WHEN John Howard ordered a national gun buyback in 1996, the anger across much of regional Australia was palpable.
Thousands of gun owners, many of them living on the land, saw the buyback as branding them as criminals.
To farmers trying to protect their crops from feral animals, a gun is just another tool of the trade and they did not appreciate being lumped in with some of the nation’s worst mass killers.
The debate put Nationals MPs in a particularly tough spot, throwing them into a pitched battle against their traditional core constituency.
Despite the widespread opposition, though, the Coalition pressed on with its plans and today’s Australian society is thankful for that.
And the guns buyback remains John Howard’s greatest lasting legacy to our country.
The years since the terrible Port Arthur massacre have seen Australia become the envy of much of the western world when it comes to gun crime.
The Howard buyback did not stop criminals getting their hands on weapons – as proven by gang violence in Melbourne and western Sydney in the years since – but it was effective in dramatically reducing the number of firearms in the community.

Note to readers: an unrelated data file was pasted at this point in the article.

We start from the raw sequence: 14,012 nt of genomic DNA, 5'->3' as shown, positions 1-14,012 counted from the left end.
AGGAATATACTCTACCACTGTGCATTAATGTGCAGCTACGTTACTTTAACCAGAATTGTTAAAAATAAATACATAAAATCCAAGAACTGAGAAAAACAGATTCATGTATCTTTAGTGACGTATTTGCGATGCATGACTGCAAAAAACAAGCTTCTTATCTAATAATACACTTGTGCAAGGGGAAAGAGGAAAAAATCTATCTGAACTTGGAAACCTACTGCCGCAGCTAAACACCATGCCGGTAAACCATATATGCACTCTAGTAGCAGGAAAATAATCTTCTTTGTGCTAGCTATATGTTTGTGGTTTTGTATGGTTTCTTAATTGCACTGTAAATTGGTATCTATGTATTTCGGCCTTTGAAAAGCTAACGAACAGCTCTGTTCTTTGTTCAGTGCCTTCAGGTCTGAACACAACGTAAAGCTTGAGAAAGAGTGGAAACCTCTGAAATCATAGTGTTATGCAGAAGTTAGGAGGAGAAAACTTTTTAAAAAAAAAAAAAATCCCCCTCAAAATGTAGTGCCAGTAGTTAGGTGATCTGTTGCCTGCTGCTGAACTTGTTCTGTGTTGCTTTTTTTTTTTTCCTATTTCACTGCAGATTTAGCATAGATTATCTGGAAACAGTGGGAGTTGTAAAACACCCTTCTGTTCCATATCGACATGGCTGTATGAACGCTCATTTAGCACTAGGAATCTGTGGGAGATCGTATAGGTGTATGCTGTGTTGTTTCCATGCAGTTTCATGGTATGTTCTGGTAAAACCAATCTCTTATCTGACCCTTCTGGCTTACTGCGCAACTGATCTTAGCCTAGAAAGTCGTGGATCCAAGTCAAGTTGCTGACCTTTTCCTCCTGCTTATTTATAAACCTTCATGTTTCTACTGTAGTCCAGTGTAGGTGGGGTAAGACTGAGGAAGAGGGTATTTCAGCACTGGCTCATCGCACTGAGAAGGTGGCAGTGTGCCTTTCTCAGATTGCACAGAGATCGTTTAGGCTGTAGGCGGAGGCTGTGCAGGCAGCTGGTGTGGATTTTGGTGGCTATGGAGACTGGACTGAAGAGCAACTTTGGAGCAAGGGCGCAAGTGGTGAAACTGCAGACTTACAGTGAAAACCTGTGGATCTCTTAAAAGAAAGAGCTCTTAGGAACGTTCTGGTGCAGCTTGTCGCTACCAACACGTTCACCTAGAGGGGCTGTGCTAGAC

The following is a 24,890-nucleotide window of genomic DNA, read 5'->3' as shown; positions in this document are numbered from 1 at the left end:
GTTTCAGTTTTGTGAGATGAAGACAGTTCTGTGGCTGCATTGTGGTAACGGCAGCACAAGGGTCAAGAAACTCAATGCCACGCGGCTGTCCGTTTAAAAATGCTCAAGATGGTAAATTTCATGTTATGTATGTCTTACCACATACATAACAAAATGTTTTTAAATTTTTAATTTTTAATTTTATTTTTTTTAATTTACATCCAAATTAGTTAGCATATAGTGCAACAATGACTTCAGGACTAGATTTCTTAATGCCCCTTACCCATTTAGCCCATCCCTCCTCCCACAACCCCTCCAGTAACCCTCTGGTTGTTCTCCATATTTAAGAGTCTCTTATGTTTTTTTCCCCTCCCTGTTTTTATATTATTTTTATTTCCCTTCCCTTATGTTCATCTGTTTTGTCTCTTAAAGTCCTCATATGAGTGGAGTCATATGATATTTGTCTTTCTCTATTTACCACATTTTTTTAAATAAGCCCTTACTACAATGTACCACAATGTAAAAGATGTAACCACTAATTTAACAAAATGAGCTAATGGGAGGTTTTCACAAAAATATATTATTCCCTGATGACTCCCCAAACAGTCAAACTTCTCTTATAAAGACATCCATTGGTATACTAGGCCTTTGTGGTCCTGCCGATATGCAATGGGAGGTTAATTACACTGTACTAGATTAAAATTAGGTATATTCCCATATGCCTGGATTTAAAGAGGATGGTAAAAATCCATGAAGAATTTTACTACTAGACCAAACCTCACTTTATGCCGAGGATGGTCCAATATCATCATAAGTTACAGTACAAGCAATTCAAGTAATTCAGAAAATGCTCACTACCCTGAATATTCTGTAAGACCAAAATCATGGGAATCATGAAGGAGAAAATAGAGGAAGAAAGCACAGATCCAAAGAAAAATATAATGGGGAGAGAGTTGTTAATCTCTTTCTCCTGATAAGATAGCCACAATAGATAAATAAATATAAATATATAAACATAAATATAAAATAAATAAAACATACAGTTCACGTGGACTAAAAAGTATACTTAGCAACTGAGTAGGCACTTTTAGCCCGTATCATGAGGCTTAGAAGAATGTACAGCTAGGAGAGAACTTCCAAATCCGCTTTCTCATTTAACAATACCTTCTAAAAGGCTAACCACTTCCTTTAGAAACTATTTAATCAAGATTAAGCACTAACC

And the Australian experience has clearly shown that fewer guns does mean fewer gun deaths and it is as sad as it is remarkable that countries like the United States have not chosen to follow the same path.
In the decade before Port Arthur, Australia had seen the horror of gun massacres like Hoddle Street, Queen Street and Strathfield – names seared into our public consciousness.
In the two decades since Port Arthur, we have seen none.
Australia is one month into the Federal Government’s new gun amnesty, which is picking up from the work of 20 years ago.
The amnesty will run through until September 30 and while we should not expect to see anything like the same number of firearms handed in, the same principles apply.
A no-questions-asked amnesty is giving people who have firearms they don't know what to do with a sensible means of disposing of them.
This is not about demonising responsible gun owners, this is about recognising that fewer guns means a safer society.
How could anyone not want that?